Luigi Ferrucci, scientific director of NIA, said he led an assessment of the agency’s research program that looked at many factors, including a study’s relevance to NIA’s mandate to study aging. At the time, there were 49 active clinical studies approved at the NIA program for research done by or at the institute. That is now down to 18, a reflection of budget constraints, among other concerns.
“In a way, it is an issue in every observational study,” Dr. Ferrucci said. “When do you stop? At some point, the data you collected needs to be analyzed and made into science.” He noted that when it comes to data collection, “If you don’t stop, you don’t have the resources to study anything else.”
It isn’t known how many people suffer from fibromuscular dysplasia, which is said to cause one or more arteries in the body to have abnormal cell development in the artery wall. The goal of the NIA study—which began in 2003 and focuses on five disorders including Ehlers-Danlos and Marfan syndromes—was to collect data, imaging and biosamples for the disorders from as many as 1,385 participants, create a repository where samples could be analyzed, and follow some patients every five to 10 years to learn about the course of the diseases. No end date was set.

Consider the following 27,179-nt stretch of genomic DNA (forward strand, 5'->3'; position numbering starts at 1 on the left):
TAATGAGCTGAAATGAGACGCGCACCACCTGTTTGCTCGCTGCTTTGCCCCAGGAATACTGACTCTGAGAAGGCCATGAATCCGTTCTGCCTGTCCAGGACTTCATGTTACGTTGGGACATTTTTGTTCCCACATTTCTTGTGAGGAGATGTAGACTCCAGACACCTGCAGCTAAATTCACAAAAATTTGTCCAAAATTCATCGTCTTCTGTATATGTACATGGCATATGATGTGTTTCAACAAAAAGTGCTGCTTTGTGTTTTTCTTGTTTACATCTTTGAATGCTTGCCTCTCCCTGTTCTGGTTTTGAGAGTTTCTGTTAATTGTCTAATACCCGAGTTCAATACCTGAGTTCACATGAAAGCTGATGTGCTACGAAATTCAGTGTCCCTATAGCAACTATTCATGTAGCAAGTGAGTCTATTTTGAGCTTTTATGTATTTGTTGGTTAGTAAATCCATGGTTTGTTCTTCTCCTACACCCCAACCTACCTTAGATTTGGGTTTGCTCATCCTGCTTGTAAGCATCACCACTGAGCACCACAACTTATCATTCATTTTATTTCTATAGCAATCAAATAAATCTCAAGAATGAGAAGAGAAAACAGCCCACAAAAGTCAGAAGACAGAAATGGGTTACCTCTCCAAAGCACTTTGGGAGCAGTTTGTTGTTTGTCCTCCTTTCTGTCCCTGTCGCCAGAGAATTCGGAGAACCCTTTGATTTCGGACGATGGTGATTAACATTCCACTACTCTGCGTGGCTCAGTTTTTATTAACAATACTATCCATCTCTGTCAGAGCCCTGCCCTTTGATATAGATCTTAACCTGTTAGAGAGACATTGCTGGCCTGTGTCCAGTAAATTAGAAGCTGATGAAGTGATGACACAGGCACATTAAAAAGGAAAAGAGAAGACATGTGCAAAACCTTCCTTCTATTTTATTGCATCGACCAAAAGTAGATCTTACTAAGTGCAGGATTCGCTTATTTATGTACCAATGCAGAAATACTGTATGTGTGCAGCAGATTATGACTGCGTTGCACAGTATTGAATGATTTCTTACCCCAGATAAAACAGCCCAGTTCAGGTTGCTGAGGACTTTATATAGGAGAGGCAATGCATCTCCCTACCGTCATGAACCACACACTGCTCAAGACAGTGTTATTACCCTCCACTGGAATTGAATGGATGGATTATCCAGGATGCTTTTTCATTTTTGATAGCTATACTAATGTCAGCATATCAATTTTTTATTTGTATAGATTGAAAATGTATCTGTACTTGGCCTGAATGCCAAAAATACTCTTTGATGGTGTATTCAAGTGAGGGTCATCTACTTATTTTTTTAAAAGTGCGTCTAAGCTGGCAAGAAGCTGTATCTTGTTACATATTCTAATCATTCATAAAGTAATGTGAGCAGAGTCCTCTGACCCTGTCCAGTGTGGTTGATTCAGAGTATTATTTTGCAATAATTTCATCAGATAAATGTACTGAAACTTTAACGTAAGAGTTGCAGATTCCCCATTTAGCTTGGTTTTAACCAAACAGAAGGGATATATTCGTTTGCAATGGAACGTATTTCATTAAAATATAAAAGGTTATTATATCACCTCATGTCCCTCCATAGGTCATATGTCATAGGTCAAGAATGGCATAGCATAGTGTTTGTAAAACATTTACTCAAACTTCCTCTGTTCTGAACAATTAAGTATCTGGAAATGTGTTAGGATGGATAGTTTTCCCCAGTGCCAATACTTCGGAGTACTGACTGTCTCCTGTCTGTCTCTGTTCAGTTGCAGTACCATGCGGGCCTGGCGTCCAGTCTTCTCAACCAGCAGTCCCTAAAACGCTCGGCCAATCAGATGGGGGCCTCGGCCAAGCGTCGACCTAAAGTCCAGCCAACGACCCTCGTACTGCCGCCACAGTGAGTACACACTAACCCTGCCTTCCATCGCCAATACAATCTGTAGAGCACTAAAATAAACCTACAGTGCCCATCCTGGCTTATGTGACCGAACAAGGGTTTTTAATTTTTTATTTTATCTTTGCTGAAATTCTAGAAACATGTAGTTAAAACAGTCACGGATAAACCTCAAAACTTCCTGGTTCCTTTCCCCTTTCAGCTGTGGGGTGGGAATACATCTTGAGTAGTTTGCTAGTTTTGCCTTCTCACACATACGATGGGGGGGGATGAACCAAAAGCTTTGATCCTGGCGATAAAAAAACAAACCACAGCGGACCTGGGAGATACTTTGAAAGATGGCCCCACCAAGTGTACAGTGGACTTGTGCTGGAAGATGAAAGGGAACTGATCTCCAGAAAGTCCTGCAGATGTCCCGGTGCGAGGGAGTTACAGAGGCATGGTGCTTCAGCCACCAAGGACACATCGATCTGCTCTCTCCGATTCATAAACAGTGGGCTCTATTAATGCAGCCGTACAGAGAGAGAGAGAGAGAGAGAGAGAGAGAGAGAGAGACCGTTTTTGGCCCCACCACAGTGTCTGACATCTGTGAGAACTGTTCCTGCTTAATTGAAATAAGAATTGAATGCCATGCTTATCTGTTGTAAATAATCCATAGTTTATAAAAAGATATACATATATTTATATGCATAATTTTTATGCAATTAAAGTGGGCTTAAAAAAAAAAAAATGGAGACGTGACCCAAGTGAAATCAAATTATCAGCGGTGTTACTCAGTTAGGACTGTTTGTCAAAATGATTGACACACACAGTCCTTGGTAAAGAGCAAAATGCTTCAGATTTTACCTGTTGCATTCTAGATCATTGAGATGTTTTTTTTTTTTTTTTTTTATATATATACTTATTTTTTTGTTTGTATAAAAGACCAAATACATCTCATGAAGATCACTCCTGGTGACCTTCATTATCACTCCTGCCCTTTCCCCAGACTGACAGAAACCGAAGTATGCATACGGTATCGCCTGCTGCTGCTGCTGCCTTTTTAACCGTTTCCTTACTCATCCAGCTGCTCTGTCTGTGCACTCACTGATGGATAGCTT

Emil Kakkis, who is using natural-history information in a different disease to guide drug development at Ultragenyx Pharmaceutical Inc., RARE -3.58% where he is chief executive, said there is always competition for resources and that it is natural that common diseases that generate high public awareness garner more funds. He said that if data collection needs to stop, steps should be taken so that “the data collected so far is not lost.”